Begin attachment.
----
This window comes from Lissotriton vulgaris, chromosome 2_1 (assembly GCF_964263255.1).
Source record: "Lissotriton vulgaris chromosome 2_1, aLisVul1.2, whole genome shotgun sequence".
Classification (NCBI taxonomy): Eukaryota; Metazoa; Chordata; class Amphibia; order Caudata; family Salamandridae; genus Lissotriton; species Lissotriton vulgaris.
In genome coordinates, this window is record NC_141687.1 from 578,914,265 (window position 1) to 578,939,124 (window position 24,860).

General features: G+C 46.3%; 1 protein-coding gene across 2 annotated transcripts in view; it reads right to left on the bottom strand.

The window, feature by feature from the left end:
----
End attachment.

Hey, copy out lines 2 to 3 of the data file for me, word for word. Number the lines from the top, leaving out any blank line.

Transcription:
Source record: "Lissotriton vulgaris chromosome 2_1, aLisVul1.2, whole genome shotgun sequence".
Classification (NCBI taxonomy): Eukaryota; Metazoa; Chordata; class Amphibia; order Caudata; family Salamandridae; genus Lissotriton; species Lissotriton vulgaris.